Oh, and did we mention that Artest has turned into one of the league's most versatile threats in the process, copping third-team All-NBA honors as well as winning Defensive Player of the Year?
O'Neal was spitting bullets all over San Juan last summer when he heard the news about the firing of Thomas. He accused Bird of lying to him and said he'd have never re-signed with Indiana had he known Thomas was not coming back. Bird's response to that: Live with it, kid. This is how it's going to be.
All O'Neal did was deliver an MVP-type season while at the same time wondering how anyone could doubt the Pacers' chances in the playoffs. Said Bird, "Jermaine has matured a lot. At the start of the season, we didn't know which way he would go because he was disappointed in the changing of the coaches. Right now, everything is good. We'll see what happens."
But the single best move that Bird made was bringing in Carlisle, the man he wanted to succeed him three years earlier. Management didn't want Carlisle at that point, so Carlisle eventually went to Detroit and took a mediocre team to two divisional titles. He then was fired for being prickly.
Carlisle can be prickly. So can Bird. But Carlisle also is the consummate, no-nonsense coach. He doesn't care about the clothes, or the car, or the TV gigs. He sat out one year waiting for a job and was prepared to sit out another (on the Pistons' dime) when Bird came calling. The two had been teammates in Boston and Carlisle had worked under Bird for three years as an assistant in Indiana. Bird said he would have fired Thomas even if Carlisle had not been available. But having Carlisle out there made it a lot easier and smoother.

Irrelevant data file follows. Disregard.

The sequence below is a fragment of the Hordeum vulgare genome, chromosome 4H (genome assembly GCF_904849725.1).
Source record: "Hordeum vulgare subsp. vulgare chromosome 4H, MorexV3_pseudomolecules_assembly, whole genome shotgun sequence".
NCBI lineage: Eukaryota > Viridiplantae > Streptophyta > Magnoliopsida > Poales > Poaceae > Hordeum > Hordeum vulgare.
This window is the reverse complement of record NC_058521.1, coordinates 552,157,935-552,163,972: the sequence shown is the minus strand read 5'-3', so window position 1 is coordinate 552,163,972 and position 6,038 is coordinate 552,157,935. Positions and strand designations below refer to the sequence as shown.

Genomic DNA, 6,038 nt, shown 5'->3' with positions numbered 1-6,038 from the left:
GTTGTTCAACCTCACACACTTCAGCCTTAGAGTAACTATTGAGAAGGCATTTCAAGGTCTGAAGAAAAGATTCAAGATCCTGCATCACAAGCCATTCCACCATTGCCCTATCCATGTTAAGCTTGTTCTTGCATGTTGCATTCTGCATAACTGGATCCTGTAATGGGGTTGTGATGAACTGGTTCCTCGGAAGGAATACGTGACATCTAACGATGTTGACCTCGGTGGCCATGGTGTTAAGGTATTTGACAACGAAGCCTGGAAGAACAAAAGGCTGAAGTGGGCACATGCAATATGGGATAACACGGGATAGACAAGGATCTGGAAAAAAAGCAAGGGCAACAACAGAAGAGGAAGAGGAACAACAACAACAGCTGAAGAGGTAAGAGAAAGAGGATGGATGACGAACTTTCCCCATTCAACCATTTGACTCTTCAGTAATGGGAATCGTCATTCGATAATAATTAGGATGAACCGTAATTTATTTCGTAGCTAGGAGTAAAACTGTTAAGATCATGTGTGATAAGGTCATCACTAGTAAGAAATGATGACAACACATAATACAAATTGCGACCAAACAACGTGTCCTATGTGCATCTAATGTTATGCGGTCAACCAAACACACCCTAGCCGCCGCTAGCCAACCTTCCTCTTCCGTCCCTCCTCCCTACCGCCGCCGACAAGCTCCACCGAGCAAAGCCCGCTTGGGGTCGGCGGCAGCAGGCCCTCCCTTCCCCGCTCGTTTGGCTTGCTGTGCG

Asked about his coach, Bird said, "It's a no-nonsense approach." There's that phrase again. "It's about playing basketball together and winning."
"I know Rick. He's very organized," Bird went on. "He's very detailed at the offensive end. Rick likes to stick to the game plan. You know when he's going to call timeout. You know basically everything he's going to do. He's got to prepare this team to play and play at a high level. When I hired him, I told him the only thing I cared about was wins and he's done a good job so far."
Bird and Carlisle both have won Coach of the Year honors. Bird was asked if Carlisle reminded him of himself?
"No, he's better than I am," Bird said. "He knows what he's doing."
So, too, does the boss. Maybe Indiana would have gotten its act together had Bird remained in Florida hitting 60-degree wedges in 90-degree heat. Maybe the Pacers would still have had the best record in basketball had Thomas remained and had Carlisle gone elsewhere. Maybe Artest would have morphed into a Gentleman Forward and O'Neal into an MVP candidate.
We'll never know. What we do know is out there for everyone to see. Larry Bird, mainly by being Larry Bird, has changed the face, direction and focus of the Indiana Pacers.
He knows exactly what he's doing.
Peter May, who covers the NBA for the Boston Globe, is a regular contributor to ESPN.com.
Indiana's biggest difference hasn't been on the court or bench, but in the front office with ol' No. 33.